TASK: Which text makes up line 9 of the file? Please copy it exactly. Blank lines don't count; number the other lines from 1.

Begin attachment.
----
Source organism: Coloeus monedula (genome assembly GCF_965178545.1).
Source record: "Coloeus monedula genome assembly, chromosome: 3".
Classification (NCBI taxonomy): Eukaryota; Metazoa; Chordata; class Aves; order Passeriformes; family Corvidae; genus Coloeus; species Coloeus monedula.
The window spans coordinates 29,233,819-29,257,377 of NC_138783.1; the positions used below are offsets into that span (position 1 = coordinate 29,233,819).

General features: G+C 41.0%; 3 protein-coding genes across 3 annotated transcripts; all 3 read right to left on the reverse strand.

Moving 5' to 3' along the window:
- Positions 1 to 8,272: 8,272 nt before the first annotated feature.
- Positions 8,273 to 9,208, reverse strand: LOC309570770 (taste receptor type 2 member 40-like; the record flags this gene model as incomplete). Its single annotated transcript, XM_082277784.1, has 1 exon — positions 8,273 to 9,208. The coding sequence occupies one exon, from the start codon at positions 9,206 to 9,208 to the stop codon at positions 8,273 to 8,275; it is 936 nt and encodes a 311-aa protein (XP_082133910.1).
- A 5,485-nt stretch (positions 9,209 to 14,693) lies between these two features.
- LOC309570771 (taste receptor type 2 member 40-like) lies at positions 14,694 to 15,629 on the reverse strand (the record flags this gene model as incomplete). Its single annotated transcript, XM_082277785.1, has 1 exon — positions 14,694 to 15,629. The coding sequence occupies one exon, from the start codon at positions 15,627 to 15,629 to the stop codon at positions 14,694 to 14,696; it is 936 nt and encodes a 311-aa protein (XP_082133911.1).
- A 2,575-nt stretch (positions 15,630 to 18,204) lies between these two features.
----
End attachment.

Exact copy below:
- A 5,485-nt stretch (positions 9,209 to 14,693) lies between these two features.